Recently a friend of mine replaced his recalled Fitbit watch with a more expensive, but more versatile, Apple watch. (The recall was caused by multiple reports of Fitbits that were overheating and injuring users, but the irony of a health-related consumer product causing burns is a subject for another day.)
A biomedical engineer by profession, he showed me how the Apple watch can even display his electrocardiogram (EKG) in real time. You press a button on the side of the watch, thereby completing a circuit that includes your arms and heart, and right there on the watch’s screen is the same kind of wave that we’re used to seeing in hospital bedside monitors costing many thousands of dollars.
While I was glad for him that he no longer has to worry about sustaining wrist burns from his watch, it turns out that any fitness or health-tracking device that provides instant health information has the potential to cause harm in the form of the nocebo effect. Strangely enough, finding out too much about the immediate state of your health can make you feel less healthy.
Tim Culpan, writing in Bloomberg News, points out that “nocebo” (Latin for “I shall harm”) means the opposite of “placebo” (“I shall please”). A placebo is a medication or treatment that has no objective scientific basis, but is perceived by the patient as being helpful. For unclear reasons that have to do with the mind-body interface, placebos often lead to objectively measurable improvements in health.
Culpan cites studies in which researchers reminded concussion victims of their history of head injury, and that reminder by itself made them perform worse on cognitive tests. Another example he quotes is the online comment of a fitness guru, who complained about his sleep-tracking watch app.
He’d wake up after what he felt was a good night’s sleep. Then he’d look at his watch, and it tells him that actually, he was X percent lower in REM sleep than he should have been, or whatever. Suddenly, he doesn’t feel as rested as he did before he looked at his watch.
The nocebo effect is a lot more widespread than we think. How many drug ads are aimed not at making you feel better, but at lowering some number that diabetics or hypertensives are told is the key to their health and well-being?
The A1c average-glucose-level test for diabetics and the blood-pressure test for high blood pressure are both things that consumers can now do in the comfort of their own homes — or discomfort, if the numbers aren’t what we want.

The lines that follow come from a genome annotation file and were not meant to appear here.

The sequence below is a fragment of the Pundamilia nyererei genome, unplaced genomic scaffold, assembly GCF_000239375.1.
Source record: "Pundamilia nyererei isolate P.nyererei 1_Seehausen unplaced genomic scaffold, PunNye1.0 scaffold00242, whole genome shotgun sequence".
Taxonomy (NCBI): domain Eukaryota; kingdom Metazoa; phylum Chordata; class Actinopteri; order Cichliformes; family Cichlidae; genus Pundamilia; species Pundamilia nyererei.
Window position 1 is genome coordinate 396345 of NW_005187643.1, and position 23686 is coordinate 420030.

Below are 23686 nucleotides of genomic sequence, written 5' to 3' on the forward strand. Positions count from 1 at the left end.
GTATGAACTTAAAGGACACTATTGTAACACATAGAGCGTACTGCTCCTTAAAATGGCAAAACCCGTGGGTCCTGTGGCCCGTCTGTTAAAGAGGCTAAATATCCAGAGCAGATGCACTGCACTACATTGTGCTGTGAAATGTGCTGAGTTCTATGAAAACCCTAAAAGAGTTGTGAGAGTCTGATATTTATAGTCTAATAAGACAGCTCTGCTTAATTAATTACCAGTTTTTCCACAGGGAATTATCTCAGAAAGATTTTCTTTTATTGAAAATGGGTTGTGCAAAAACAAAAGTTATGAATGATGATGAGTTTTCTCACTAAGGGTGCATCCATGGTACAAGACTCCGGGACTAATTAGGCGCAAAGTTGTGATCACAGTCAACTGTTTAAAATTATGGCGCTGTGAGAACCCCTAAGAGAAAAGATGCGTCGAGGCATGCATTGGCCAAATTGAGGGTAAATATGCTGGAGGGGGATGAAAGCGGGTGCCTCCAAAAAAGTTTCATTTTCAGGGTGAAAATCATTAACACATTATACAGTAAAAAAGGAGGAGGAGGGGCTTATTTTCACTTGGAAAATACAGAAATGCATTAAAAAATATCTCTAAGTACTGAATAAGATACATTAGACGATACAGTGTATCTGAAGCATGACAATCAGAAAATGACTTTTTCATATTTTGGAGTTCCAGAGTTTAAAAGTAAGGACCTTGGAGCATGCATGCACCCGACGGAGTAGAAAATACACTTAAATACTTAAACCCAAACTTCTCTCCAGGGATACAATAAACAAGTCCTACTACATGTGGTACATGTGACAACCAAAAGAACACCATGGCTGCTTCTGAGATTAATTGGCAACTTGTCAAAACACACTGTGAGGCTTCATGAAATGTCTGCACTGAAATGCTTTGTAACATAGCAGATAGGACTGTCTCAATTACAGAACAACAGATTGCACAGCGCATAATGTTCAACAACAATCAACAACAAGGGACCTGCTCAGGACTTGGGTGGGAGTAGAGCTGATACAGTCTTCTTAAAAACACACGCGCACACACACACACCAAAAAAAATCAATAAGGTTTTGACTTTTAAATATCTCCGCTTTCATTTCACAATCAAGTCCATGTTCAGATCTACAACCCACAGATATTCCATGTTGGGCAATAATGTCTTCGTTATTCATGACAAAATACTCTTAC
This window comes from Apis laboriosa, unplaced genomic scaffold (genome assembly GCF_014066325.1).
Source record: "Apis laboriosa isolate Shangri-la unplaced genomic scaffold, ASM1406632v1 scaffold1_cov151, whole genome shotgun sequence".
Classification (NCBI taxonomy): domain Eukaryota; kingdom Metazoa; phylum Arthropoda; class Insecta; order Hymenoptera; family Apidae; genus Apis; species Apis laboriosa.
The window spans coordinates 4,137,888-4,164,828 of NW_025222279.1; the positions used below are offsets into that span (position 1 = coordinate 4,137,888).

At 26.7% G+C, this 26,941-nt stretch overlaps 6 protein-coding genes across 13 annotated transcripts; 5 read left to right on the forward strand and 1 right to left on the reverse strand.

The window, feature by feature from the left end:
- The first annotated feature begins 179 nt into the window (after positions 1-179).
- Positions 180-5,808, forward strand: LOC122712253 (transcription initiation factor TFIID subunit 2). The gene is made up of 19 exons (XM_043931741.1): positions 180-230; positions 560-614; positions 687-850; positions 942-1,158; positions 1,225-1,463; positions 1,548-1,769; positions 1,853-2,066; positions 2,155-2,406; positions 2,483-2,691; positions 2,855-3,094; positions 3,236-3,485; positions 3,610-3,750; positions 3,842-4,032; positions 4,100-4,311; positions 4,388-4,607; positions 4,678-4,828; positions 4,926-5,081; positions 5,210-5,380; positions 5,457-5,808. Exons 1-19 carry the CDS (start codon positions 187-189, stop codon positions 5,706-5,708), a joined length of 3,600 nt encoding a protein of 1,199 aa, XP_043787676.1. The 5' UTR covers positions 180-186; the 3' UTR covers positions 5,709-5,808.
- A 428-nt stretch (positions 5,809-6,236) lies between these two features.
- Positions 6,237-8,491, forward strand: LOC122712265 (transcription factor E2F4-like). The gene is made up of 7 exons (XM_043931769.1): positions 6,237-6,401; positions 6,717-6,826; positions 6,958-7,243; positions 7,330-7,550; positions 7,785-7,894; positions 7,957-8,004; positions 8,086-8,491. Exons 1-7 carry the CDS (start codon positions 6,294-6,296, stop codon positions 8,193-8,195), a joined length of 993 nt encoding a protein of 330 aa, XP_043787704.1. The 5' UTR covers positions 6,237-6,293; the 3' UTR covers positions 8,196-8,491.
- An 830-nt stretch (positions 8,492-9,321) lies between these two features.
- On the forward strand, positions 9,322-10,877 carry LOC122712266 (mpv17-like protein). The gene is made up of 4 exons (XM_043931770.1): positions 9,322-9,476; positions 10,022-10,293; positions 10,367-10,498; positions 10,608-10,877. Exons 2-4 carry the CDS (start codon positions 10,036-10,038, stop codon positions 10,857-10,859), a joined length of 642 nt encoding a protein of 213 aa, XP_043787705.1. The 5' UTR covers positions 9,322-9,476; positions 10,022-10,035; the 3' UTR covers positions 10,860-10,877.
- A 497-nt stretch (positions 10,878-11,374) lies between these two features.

Economics is at work as well. What begins as a means to an end — measuring blood sugar or blood pressure to avoid the serious negative consequences of diabetes or hypertension — subtly and gradually becomes an end in itself, as patients begin to obsess over the numbers and small shifts up or down that probably have no statistical significance. But they demand lower numbers from their doctors at any cost, which the pharmaceutical companies are glad to assist with.
The golden mean
As with so many other areas of life, one can have too much of a good thing, even if the good thing is personal medical data. Because the problem originates in one’s mind, that is where we need to deal with it, and the best advice I have come across to deal with the nocebo effect comes from an unlikely source: G.K. Chesterton.
Chesterton is nobody’s idea of a poster boy for good health habits. He drank (in moderation), he was fond of cigars and mildly baffled by anyone who questioned the propriety of his smoking habit, and in later life he weighed upwards of 300 pounds before dying of congestive heart failure at the age of 62 in 1936.
But while he lived, he lived with a gusto and joie de vivre that made him a model for how to enjoy life, and health while it lasted. Health as such was not an obsession with Chesterton, but in his voluminous writings he made a few remarks that can guide our health-data-obsessed age toward more helpful attitudes.
In his book Heretics, while countering the eugenicist tendencies of H.G. Wells, he remarked,
“The mistake of all that medical talk lies in the very fact that it connects the idea of health with the idea of care. What has health to do with care? Health has to do with carelessness.”
In Orthodoxy, he has this to say along similar lines:
“The mere pursuit of health always leads to something unhealthy. Physical nature must not be made the direct object of obedience; it must be enjoyed, not worshipped.”
He points out a profound truth that applies to obsessions with health as well as with any other created thing: if enjoyment turns to worship, freedom has turned into slavery. We can make ourselves unhappy by pursuing the happiness of good health to the exclusion of the rest of what life has to offer.
My friend with the new Apple watch is a pretty well-balanced individual, and I think he’s not going to let himself be waylaid into checking his EKG compulsively and noting tiny changes in the waveform, as his training would allow him to do. (If it was me, I’d just be happy to see any wiggles at all.) But the nocebo effect is a reminder that our health accessories and toys can lead us down a road to unhealthy concern with information that in most cases can be safely ignored.